The pallet is today the most widely used base for supporting and/or handling goods in the world.
Over time, we have gone from an initial phase in which pallet sizes were left to the total discretion of individual users, to a time when, for purely commercial reasons, uniformity began to emerge, and now we have a situation in which the general-purpose pallet has standard characteristics. Provided it has the correct approvals, the pallet has become interchangeable equipment almost everywhere, solving the problem of having to return the pallet to its point of departure every time its use in an individual transport operation has ended.
Pallet use in the European context has developed over time into two main sizes, namely the 800×1200 mm size, known as the "EUR" pallet, and the 1000×1200 mm size, commonly known as the "Philips or European” pallet.
— THE PALLET WITH THE MEASURE 800x1200 mm IS DEFINED AS "EUR" PALLET
— THE PALLET WITH THE MEASURE 1000X1200 mm IS DEFINED AS “PHILIPS” PALLET
Both sizes are characterised by a height from the ground and a base conformation represented by 9 feet (145 and 100 mm on each side), joined together at the bottom in groups of three by wooden strips 22 mm thick, placed in the direction of the larger size.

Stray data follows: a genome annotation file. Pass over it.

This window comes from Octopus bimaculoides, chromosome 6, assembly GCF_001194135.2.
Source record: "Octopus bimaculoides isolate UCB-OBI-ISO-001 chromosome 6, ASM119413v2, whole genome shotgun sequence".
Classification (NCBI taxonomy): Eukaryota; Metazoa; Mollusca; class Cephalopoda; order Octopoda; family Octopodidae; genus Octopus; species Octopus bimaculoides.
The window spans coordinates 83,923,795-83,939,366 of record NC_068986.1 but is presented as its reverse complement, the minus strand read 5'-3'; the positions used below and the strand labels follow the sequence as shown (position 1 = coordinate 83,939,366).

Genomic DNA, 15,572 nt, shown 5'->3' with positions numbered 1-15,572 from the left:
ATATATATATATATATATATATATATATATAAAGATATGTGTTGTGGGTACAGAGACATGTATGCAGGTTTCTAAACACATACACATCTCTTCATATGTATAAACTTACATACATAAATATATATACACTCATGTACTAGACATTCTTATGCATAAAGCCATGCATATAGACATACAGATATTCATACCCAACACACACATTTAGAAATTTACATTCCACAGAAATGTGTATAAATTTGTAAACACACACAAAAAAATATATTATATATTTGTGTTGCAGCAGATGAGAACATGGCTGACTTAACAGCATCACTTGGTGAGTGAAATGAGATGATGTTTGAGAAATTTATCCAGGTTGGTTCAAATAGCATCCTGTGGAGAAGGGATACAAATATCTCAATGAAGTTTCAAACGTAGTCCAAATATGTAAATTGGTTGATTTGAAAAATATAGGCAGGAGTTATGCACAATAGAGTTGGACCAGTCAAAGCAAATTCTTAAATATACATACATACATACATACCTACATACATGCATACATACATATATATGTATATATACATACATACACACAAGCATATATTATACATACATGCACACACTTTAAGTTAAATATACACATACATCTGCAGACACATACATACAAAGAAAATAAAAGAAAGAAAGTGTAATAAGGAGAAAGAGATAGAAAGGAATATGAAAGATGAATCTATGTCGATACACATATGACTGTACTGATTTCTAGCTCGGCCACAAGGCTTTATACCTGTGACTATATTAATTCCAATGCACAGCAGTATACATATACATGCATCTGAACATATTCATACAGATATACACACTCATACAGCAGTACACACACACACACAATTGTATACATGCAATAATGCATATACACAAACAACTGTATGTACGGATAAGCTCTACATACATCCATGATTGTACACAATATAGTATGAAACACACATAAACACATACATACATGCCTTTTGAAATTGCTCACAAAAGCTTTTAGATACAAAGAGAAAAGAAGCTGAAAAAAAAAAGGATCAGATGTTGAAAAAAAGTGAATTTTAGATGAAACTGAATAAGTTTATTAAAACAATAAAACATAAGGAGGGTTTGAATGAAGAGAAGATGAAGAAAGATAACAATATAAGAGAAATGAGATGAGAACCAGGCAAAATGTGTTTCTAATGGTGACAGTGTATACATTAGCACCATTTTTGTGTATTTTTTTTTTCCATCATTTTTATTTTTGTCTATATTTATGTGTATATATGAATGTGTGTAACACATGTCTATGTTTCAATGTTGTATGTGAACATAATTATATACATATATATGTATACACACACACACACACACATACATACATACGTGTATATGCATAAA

The first examples of interchangeability of the equipment also came about thanks to the cooperation of railway companies, which procured pallets in large numbers and marked them with their logos on the feet and the word "EUR" in an oval. On 9 December 1960, the then EEC authority decided for the first time that pallets could circulate freely between member states without being subject to duty.
Already at this early stage, common minimum characteristics were decided with regard to the quality of the materials used, and harmonisation has continued right up to the present day, with the current technical specifications that a pallet must meet in order to bear the registered logo (EPAL-EUR).
In the latest regulatory revision, special consideration was given to ecology and health safety issues. Highlighted on the pallet by the oval lettering "EUR" and subsequently "EPAL".
The 800×1200 mm size, is the format that allows the best possible use of the surface area of the most common loading vehicles, allowing vehicles of various sizes to be used, from the smallest van to the largest trailer. If we consider that a standard semi-trailer has a loading base of approximately 13.6 x 2.5 metres, this means that it has the capacity for 34 euro-pallets.
THE EUR PALLET 800X1200 IS THE IDEAL SIZE FOR LOAD TRANSPORT
The drawback of this size is that it isn’t suitable for 20 and 40 foot containers and creates logistical problems in ocean shipping.
In the United States and Central-North America, the standard size is 40×48 inches (roughly equivalent in size to the European 1000×1200 mm). While in Asia, the square 1100×1100 mm size is frequently used.